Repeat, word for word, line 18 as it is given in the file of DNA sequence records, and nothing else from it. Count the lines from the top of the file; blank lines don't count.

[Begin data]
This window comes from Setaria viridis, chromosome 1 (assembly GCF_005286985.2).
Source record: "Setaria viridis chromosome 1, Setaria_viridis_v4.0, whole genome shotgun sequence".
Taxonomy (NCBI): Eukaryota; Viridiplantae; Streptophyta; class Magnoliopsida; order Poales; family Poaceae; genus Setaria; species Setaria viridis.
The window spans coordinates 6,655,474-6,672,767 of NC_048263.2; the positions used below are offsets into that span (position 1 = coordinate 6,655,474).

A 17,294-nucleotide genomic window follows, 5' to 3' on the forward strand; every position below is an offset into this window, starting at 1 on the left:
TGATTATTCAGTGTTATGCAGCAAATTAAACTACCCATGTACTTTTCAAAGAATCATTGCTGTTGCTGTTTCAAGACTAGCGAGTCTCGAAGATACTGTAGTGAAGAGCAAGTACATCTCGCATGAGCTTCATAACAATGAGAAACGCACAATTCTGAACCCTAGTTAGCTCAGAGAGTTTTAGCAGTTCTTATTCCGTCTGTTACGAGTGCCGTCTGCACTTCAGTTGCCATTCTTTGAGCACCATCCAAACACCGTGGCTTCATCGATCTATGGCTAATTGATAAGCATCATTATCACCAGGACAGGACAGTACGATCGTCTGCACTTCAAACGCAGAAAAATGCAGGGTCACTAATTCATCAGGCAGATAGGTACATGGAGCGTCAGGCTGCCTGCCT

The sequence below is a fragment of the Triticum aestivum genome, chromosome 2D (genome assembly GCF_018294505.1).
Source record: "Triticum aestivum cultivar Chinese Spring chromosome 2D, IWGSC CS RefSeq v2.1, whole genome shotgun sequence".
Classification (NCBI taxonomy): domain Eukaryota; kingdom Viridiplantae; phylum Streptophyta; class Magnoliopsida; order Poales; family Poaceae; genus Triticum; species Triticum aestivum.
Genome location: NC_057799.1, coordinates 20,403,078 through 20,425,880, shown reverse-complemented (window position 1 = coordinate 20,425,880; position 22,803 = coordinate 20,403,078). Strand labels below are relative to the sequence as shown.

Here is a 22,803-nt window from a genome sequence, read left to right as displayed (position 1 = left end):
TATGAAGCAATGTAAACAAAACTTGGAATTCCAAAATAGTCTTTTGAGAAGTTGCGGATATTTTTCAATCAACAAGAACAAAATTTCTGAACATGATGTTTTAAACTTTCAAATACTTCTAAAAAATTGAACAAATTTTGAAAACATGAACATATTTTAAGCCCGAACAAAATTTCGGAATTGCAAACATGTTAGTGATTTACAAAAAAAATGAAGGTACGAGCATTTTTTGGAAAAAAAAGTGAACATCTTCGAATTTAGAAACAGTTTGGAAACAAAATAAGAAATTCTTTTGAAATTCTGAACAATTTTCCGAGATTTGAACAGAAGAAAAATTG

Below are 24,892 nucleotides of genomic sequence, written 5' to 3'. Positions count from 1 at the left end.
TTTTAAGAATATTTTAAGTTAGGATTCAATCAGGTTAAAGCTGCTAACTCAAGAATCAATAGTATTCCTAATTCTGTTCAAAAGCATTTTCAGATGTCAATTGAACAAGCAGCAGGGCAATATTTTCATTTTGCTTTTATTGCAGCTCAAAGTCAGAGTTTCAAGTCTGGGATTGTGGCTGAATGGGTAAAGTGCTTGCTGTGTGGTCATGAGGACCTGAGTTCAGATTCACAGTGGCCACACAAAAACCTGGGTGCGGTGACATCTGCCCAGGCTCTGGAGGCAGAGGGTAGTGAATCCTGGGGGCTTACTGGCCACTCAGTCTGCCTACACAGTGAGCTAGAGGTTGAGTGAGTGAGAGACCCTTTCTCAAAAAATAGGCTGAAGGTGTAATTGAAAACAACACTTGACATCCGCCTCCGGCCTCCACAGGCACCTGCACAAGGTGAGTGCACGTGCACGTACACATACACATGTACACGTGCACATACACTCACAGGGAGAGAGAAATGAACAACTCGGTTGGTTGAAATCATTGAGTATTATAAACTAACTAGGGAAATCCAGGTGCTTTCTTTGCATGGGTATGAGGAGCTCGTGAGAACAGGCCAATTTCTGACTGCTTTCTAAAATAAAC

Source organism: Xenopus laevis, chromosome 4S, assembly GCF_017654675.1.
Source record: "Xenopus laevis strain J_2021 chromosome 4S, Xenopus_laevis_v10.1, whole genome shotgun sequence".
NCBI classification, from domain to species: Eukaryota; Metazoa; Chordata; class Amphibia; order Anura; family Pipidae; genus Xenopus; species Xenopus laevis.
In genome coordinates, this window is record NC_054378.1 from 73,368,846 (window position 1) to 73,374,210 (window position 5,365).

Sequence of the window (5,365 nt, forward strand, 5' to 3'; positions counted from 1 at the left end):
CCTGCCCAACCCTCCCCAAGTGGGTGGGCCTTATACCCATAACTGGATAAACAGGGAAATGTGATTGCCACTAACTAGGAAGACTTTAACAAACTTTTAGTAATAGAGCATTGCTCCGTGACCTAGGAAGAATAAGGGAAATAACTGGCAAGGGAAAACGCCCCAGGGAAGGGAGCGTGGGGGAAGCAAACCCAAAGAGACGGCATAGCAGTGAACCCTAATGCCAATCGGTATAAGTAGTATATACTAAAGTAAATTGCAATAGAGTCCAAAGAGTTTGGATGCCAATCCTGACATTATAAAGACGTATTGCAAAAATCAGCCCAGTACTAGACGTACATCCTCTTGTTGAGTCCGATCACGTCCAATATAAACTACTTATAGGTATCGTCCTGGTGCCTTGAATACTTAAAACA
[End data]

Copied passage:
In genome coordinates, this window is record NC_054378.1 from 73,368,846 (window position 1) to 73,374,210 (window position 5,365).